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Tories pledge cash for towns as Labour pitch benefits plan

The Conservatives have pledged to give 30 towns across the UK £20m each in an expansion of its levelling-up policy, if the party is re-elected.

Areas including Tamworth, Halifax, Newtown and Perth would benefit from the funding, with local people deciding how it would be used.

But Labour branded the levelling-up pledge a “phoney gimmick” that had failed to deliver economic growth.
The party said the policy was “another reckless unfunded spending commitment”.

The Liberal Democrats said the Tories had failed to deliver on their levelling up promises and the policy had “pitted councils against each other and left them begging for scraps”.

The Scottish National Party said the Tory approach had not delivered “a grain of investment in our communities”.
The promised funding would take the total number of towns on the programme to more than 100.
Prime Minister Rishi Sunak said the funding could go towards things like reviving high streets and growing local economies.

Asked whether he was trying to buy votes, given more than half of the areas had Tory MPs, Mr Sunak said an “objective set of criteria” was used to select towns for funding, looking at economic opportunity, health and life expectancy.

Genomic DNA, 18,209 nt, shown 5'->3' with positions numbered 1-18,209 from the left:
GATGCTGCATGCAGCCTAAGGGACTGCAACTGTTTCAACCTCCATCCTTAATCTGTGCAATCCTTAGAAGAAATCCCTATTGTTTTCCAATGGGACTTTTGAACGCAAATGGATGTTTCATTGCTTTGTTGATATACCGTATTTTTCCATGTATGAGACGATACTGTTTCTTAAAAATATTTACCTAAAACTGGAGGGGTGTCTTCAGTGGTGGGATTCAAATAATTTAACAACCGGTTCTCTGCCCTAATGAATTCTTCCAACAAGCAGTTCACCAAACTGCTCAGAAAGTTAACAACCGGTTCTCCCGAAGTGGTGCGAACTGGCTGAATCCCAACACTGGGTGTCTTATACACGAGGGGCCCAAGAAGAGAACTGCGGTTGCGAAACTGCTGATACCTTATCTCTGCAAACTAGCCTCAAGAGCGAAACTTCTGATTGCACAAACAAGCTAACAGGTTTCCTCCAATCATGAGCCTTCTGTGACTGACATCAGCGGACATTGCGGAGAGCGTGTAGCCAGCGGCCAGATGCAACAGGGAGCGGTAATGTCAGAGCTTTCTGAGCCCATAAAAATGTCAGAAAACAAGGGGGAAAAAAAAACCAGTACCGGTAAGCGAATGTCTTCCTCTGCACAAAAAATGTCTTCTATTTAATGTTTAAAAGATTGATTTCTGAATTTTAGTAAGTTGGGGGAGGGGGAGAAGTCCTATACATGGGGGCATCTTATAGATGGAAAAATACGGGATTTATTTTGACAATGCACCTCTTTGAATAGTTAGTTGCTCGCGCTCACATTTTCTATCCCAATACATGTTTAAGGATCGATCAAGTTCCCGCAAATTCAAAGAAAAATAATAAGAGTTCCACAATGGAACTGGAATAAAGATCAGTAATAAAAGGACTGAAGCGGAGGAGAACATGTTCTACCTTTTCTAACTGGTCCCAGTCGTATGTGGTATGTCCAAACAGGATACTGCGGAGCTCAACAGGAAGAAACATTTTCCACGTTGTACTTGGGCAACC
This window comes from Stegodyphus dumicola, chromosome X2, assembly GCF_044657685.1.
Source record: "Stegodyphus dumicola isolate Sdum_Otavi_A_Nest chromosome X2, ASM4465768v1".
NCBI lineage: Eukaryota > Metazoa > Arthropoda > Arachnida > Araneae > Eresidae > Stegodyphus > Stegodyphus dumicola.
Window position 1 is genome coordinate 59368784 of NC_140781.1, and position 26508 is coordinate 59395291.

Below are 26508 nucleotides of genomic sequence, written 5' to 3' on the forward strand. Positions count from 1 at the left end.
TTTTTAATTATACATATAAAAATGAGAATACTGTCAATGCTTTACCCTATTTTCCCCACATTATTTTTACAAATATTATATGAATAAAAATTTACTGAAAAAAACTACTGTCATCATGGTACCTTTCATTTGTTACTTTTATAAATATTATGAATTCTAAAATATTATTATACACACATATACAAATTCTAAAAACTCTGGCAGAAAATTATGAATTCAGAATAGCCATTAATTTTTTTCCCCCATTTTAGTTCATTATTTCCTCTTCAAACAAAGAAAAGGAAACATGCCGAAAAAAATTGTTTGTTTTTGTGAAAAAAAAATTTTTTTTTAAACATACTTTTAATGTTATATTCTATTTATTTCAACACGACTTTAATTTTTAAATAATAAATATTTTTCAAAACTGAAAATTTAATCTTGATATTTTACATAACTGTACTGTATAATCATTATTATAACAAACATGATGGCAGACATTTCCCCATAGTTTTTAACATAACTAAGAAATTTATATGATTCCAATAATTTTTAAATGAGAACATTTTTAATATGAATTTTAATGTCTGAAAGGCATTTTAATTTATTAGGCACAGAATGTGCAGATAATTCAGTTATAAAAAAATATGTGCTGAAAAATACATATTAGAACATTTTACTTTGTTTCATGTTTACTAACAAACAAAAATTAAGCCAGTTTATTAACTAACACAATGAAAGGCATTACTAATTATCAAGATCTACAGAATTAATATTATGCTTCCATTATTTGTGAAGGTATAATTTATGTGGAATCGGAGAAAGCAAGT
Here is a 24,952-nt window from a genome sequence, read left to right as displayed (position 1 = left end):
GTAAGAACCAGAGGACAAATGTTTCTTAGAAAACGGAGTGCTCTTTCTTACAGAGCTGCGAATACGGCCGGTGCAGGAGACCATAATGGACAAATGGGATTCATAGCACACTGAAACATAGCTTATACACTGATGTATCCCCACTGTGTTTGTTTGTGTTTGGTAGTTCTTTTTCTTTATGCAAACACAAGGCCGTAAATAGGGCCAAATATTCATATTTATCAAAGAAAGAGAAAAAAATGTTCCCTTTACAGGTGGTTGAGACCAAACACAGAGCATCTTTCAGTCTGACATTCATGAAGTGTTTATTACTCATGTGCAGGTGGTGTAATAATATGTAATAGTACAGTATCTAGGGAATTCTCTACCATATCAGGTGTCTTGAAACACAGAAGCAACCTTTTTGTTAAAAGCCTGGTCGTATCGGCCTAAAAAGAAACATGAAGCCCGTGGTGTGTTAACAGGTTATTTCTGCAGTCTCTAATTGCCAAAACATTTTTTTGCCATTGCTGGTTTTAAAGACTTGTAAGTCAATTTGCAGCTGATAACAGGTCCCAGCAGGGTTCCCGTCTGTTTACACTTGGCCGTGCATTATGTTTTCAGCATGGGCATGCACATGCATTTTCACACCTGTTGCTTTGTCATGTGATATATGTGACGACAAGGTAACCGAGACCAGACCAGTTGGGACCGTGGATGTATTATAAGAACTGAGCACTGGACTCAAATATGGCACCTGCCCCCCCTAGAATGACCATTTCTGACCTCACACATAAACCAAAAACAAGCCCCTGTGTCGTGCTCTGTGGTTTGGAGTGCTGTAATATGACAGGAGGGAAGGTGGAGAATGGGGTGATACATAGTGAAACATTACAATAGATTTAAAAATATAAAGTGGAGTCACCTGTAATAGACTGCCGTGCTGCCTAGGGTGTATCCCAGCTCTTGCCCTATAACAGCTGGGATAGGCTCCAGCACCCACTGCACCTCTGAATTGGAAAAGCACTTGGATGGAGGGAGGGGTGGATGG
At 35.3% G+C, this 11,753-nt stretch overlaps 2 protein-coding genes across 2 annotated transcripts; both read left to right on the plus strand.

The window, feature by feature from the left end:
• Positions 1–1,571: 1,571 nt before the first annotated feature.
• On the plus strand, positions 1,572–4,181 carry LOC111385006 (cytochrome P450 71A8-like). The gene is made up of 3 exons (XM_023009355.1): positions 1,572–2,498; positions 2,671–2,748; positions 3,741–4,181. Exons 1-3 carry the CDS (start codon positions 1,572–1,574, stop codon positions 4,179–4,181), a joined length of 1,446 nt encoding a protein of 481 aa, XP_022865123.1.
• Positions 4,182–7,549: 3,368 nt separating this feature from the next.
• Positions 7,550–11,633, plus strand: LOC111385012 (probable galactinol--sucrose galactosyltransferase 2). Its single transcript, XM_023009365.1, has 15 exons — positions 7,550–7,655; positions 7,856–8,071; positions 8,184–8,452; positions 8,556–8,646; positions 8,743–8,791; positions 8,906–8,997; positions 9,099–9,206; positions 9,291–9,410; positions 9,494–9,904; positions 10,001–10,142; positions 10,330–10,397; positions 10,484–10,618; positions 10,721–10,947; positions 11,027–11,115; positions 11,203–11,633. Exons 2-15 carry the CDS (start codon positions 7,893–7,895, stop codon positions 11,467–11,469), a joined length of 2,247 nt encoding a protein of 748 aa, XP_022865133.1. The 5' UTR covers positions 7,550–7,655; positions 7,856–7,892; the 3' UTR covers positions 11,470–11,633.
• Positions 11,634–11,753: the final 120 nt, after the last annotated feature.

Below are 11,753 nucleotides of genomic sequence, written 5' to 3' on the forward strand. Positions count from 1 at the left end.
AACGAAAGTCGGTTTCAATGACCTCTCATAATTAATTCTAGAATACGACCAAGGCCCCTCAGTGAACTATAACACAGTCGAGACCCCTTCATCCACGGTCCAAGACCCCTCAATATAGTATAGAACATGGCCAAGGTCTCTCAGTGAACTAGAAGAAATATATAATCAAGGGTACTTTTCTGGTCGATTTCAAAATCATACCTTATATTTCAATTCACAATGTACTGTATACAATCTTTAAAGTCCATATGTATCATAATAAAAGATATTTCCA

In a day of campaigning which focused on levelling up and jobs, both the Tories and Labour unveiled their “battle buses”, which will travel the country in the run up to polling day on 4 July.

The prime minister started his weekend in Teesside, as part of a tour of north-east England, before visiting Redcar Racecourse and a beach in Blyth.

Meanwhile, Labour launched its bus – emblazoned with the party’s “change” slogan – in west London, with deputy leader Angela Rayner setting off on a 5,000-mile tour of battleground seats across the country.

Sir Keir also set out plans to reform the benefits system, which he hopes will help get two million more people back into work.

The party will aim to increase the employment rate from 75% to 80% if it wins power, partly by bringing together job centres and the careers service.

There would also be greater powers and more funding for mayors to develop localised schemes to improve employment in their areas.

There would be a particular focus on 18-to-21 year-olds, with help guaranteed to get them into work, training or apprenticeships.

The Conservatives said the plans were “waffle not welfare reform”.

Last year, the Tories announced their own plans to get people back to work, including extra support for job-seekers and tougher sanctions for people who are able to work but are not trying to look for a job.